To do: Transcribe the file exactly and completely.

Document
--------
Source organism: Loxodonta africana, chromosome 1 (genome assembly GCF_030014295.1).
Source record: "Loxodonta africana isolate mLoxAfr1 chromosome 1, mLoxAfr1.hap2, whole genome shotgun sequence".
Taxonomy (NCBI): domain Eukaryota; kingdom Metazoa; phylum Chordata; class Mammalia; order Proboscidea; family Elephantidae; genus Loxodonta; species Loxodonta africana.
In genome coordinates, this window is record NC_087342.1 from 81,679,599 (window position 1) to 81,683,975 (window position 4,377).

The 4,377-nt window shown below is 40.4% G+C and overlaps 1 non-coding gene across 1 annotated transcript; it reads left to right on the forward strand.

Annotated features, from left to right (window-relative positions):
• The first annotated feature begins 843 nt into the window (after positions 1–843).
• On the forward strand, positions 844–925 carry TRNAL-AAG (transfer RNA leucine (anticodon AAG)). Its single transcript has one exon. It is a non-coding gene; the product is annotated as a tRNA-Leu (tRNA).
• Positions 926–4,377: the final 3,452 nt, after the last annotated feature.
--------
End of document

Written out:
Source organism: Loxodonta africana, chromosome 1 (genome assembly GCF_030014295.1).
Source record: "Loxodonta africana isolate mLoxAfr1 chromosome 1, mLoxAfr1.hap2, whole genome shotgun sequence".
Taxonomy (NCBI): domain Eukaryota; kingdom Metazoa; phylum Chordata; class Mammalia; order Proboscidea; family Elephantidae; genus Loxodonta; species Loxodonta africana.
In genome coordinates, this window is record NC_087342.1 from 81,679,599 (window position 1) to 81,683,975 (window position 4,377).

The 4,377-nt window shown below is 40.4% G+C and overlaps 1 non-coding gene across 1 annotated transcript; it reads left to right on the forward strand.

Annotated features, from left to right (window-relative positions):
• The first annotated feature begins 843 nt into the window (after positions 1–843).
• On the forward strand, positions 844–925 carry TRNAL-AAG (transfer RNA leucine (anticodon AAG)). Its single transcript has one exon. It is a non-coding gene; the product is annotated as a tRNA-Leu (tRNA).
• Positions 926–4,377: the final 3,452 nt, after the last annotated feature.